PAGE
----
Behavioral Ecology and Sociobiology

, Volume 56, Issue 2, pp 124–131 | Cite as

Orientation of juvenile barn swallows (Hirundo rustica) tested in Emlen funnels during autumn migration

Original Article

Abstract

Although hirundines have been used extensively in homing experiments, to date no investigation of their migratory orientation has been carried out, despite the well-known migratory habits of many species of this family. This paper reports on a study of the orientation of the barn swallow (Hirundo rustica), a typical diurnal trans-Saharan migrant. Modified Emlen funnels were used to verify the suitability of this species for cage experiments and investigate the role of visual and magnetic cues during the birds’ first migratory journey. Juvenile swallows were mist-netted at a roost site in central Italy and then tested in a site 19 km apart. Orientation experiments were performed under four experimental conditions: natural clear sky and simulated overcast, in both local and shifted magnetic fields (magnetic North=geographical West). Under clear sky, the swallows tended to orient phototactically toward the best-lit part of the funnel and failed to respond to the magnetic field shift. Under overcast conditions, they oriented northward and modified their directional choices as expected in response to the shifted magnetic North. On the whole, our data indicate that swallows can use magnetic information for compass orientation. Possible explanations for the northward orientation of birds tested under overcast conditions are discussed.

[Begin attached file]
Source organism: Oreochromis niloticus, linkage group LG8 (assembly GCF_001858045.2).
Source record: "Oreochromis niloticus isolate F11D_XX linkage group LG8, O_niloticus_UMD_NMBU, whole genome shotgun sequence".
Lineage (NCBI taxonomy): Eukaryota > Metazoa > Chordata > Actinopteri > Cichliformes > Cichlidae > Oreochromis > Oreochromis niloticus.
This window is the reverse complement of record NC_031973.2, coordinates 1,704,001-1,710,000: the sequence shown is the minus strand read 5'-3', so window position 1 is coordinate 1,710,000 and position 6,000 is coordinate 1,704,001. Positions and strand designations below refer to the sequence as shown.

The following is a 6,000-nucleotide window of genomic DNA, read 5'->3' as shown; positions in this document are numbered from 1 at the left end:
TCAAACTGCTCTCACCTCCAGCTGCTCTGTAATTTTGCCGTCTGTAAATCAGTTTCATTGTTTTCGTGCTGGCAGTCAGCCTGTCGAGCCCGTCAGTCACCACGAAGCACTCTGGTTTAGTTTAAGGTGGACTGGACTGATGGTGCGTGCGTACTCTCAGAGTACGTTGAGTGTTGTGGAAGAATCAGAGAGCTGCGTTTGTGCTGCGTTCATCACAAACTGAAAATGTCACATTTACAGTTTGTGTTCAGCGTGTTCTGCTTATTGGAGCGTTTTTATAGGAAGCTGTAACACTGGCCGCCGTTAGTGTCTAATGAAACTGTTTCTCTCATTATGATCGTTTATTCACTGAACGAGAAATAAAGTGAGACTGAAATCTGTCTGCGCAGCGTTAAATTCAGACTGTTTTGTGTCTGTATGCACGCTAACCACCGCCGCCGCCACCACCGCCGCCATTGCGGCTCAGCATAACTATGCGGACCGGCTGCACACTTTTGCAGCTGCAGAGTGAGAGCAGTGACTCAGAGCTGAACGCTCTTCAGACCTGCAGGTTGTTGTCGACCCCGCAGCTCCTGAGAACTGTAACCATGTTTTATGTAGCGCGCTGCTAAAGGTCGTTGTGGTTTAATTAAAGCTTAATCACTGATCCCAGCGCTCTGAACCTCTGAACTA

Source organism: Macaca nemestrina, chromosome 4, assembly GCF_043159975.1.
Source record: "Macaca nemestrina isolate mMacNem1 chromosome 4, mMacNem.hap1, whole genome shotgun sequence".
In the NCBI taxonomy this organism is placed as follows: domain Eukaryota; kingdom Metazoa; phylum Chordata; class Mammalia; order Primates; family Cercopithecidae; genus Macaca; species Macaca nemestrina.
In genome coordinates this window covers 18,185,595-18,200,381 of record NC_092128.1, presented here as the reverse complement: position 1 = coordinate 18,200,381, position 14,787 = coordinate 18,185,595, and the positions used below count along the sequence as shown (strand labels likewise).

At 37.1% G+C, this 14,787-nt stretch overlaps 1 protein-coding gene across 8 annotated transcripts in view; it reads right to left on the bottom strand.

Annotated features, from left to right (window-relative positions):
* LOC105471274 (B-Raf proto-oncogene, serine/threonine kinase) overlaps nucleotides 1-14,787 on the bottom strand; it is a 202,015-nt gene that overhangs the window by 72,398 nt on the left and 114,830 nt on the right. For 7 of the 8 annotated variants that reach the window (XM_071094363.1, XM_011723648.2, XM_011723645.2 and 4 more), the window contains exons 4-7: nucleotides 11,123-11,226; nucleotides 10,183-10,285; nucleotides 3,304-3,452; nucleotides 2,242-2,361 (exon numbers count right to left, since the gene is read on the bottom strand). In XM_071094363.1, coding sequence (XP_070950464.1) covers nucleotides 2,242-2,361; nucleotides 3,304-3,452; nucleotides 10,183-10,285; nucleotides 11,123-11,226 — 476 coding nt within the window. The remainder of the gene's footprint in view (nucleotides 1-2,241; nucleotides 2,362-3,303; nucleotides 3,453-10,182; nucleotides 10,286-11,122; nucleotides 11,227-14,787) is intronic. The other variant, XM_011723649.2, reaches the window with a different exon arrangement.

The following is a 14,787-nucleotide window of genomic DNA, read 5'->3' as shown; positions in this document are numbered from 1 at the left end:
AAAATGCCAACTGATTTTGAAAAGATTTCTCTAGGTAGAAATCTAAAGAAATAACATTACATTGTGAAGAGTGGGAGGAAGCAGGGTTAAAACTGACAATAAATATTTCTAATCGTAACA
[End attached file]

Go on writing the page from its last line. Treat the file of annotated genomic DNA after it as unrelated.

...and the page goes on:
Keywords

Barn swallows Day migrant Magnetic compass Bird migration Bird orientation 

Notes

Acknowledgements

We are grateful to C. Adamo, F. Chini, P. Dall’Antonia, A. Galardini, G. Marrucci, E. Pollonara, L. Puglisi and S. Vannini, who helped us in the field. We also wish to thank C. Marchetti, A.J. Van Noordwijk, and three anonymous referees for their comments on the manuscript. A. Cafazzo revised the English text. This work was supported by the Italian Ministero dell’Università e della Ricerca Scientifica e Tecnologica (MURST) and complies with the current Italian laws on animal welfare.

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Copyright information

© Springer-Verlag 2004

Authors and Affiliations

  1. 1.Dipartimento di Etologia, Ecologia, EvoluzioneUniversità degli Studi di Pisa PisaItaly

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